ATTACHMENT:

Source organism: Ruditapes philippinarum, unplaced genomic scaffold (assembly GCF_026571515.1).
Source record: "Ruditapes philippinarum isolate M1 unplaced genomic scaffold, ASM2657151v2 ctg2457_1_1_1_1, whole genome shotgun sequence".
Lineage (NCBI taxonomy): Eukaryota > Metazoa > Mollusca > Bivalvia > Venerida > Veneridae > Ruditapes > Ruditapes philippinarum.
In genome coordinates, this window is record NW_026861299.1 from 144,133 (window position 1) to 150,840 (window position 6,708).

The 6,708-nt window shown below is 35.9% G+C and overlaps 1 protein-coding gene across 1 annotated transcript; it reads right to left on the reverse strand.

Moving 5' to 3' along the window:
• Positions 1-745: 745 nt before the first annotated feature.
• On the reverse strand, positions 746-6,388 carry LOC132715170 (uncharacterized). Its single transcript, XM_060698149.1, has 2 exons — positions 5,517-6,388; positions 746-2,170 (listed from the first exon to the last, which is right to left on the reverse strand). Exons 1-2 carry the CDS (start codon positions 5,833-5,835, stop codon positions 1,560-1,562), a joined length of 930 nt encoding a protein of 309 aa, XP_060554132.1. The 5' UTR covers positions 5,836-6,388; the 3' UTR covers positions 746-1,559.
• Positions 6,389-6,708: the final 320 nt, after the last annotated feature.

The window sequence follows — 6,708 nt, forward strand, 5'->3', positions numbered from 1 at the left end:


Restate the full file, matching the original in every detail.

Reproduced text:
Source organism: Ruditapes philippinarum, unplaced genomic scaffold (assembly GCF_026571515.1).
Source record: "Ruditapes philippinarum isolate M1 unplaced genomic scaffold, ASM2657151v2 ctg2457_1_1_1_1, whole genome shotgun sequence".
Lineage (NCBI taxonomy): Eukaryota > Metazoa > Mollusca > Bivalvia > Venerida > Veneridae > Ruditapes > Ruditapes philippinarum.
In genome coordinates, this window is record NW_026861299.1 from 144,133 (window position 1) to 150,840 (window position 6,708).

The 6,708-nt window shown below is 35.9% G+C and overlaps 1 protein-coding gene across 1 annotated transcript; it reads right to left on the reverse strand.

Moving 5' to 3' along the window:
• Positions 1-745: 745 nt before the first annotated feature.
• On the reverse strand, positions 746-6,388 carry LOC132715170 (uncharacterized). Its single transcript, XM_060698149.1, has 2 exons — positions 5,517-6,388; positions 746-2,170 (listed from the first exon to the last, which is right to left on the reverse strand). Exons 1-2 carry the CDS (start codon positions 5,833-5,835, stop codon positions 1,560-1,562), a joined length of 930 nt encoding a protein of 309 aa, XP_060554132.1. The 5' UTR covers positions 5,836-6,388; the 3' UTR covers positions 746-1,559.
• Positions 6,389-6,708: the final 320 nt, after the last annotated feature.

The window sequence follows — 6,708 nt, forward strand, 5'->3', positions numbered from 1 at the left end: